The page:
We hugged and sat down. Sipping coffee she tells me that she can’t understand how our nation elected this guy.

I felt her panic and disorientation. She was waking up to a nation she didn’t recognize. I remembered feeling so many of the same feelings years before. The only difference between us was time.

White people experience the first lessons of awakening to white dominance much like older generations taught kids to swim…some encounter provides the toss and you panic at the awareness of a surrounding you know nothing about.

Someone yells “swim!” as your head tilts back and your limbs fail to find a motion that feels familiar.

Privilege convinces white people that we can choose to engage the disorientation of the deep end of white dominance or to get out and say “I’ll try that again when it feels better”. From where I sit today, it doesn’t ever feel better. Exploring the deep end of white dominance is counter to its demand for silence, secrecy and solidarity.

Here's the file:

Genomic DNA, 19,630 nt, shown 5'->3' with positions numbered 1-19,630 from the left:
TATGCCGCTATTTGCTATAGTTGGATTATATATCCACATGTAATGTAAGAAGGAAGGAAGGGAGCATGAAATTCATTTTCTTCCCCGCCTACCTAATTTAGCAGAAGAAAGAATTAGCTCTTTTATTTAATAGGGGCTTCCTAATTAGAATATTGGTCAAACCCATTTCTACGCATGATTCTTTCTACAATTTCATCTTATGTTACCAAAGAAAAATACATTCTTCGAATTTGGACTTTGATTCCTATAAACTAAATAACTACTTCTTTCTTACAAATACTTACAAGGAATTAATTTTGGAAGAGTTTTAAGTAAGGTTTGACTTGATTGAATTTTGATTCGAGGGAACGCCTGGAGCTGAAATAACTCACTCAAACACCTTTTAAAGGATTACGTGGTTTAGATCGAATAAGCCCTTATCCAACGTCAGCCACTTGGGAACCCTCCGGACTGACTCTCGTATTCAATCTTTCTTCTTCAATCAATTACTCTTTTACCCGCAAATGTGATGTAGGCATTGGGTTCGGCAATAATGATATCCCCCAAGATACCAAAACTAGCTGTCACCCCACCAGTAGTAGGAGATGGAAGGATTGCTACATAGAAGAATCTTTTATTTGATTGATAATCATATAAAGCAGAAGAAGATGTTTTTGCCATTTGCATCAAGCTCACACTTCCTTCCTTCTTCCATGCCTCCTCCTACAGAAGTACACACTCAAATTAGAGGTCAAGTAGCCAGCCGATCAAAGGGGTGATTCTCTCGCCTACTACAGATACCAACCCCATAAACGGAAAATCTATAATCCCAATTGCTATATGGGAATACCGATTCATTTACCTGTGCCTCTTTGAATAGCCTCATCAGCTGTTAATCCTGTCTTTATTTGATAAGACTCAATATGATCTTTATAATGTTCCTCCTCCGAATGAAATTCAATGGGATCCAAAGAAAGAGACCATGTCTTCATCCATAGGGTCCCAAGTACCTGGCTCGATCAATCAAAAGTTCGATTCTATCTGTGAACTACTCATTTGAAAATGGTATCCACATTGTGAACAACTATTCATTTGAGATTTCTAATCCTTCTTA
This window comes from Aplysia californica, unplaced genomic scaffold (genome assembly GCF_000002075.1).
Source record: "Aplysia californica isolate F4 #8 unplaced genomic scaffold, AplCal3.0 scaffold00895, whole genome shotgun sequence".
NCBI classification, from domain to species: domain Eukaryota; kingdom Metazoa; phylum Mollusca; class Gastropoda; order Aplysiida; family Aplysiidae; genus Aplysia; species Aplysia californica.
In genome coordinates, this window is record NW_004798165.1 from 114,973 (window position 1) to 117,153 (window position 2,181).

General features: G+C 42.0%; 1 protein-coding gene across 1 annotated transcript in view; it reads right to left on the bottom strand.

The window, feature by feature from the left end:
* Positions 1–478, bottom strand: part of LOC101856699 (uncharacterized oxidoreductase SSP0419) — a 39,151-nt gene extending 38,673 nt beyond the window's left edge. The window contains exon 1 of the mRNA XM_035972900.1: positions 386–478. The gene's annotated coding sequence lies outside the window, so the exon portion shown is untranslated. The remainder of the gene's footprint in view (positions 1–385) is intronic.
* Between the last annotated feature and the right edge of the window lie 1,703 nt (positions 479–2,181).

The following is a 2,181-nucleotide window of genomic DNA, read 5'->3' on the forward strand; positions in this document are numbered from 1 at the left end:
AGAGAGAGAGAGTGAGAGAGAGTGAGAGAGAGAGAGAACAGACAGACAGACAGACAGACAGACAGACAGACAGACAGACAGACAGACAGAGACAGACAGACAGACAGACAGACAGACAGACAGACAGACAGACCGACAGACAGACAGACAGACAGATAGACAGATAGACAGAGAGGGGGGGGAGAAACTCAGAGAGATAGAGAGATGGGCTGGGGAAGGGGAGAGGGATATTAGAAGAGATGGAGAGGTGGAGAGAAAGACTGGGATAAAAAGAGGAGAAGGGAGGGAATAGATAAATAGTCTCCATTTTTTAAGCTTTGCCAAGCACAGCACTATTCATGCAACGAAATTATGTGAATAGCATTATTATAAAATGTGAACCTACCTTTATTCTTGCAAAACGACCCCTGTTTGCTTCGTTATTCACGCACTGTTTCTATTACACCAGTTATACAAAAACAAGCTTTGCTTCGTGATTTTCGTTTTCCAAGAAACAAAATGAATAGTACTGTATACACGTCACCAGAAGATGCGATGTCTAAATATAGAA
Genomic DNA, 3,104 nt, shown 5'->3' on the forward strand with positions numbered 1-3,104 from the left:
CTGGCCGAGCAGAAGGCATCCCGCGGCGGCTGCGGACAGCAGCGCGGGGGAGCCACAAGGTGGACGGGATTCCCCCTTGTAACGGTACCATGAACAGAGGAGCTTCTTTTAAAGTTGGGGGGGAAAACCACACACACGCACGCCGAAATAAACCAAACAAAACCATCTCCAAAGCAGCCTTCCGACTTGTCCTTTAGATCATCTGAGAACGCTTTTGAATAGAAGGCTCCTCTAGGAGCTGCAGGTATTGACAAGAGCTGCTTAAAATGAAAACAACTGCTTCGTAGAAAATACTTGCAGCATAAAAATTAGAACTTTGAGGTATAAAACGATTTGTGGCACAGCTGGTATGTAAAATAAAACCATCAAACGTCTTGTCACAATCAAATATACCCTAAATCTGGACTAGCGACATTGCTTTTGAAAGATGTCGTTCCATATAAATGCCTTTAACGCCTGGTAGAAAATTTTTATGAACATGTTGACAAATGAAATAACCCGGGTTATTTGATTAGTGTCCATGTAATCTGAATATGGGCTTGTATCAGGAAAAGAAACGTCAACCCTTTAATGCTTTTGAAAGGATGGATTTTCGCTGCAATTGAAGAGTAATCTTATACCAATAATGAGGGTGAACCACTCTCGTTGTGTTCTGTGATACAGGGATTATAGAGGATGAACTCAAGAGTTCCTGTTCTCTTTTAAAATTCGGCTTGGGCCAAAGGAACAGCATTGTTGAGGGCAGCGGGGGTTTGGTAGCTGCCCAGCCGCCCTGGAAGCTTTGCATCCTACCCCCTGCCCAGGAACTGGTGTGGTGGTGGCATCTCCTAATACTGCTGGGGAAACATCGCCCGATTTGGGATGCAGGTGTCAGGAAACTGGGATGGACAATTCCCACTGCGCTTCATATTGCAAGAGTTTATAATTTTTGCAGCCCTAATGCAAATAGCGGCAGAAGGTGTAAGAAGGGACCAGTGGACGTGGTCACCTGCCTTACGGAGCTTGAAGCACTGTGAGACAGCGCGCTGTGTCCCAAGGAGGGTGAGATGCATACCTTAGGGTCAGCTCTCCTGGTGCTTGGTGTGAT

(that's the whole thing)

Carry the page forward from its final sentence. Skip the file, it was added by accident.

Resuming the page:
White people spend a lot of time and energy in one of two places:

  • trying to pretend white dominance doesn’t exist; or
  • congregating in the shallow end sipping a cold drink and ignoring the deep end as if half bodies in the water was enough.

I spent the first 30 years of my life in those spaces. I will be 60 before I’ve spent as many years swimming in the deep end of white domination as I spent ignoring its existence. While I still don’t feel comfortable, what has changed for me is the ability to navigate the deep.

This is a pivotal choice. How will you respond?

Come join us as we learn together!

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Rebecca Greenidge

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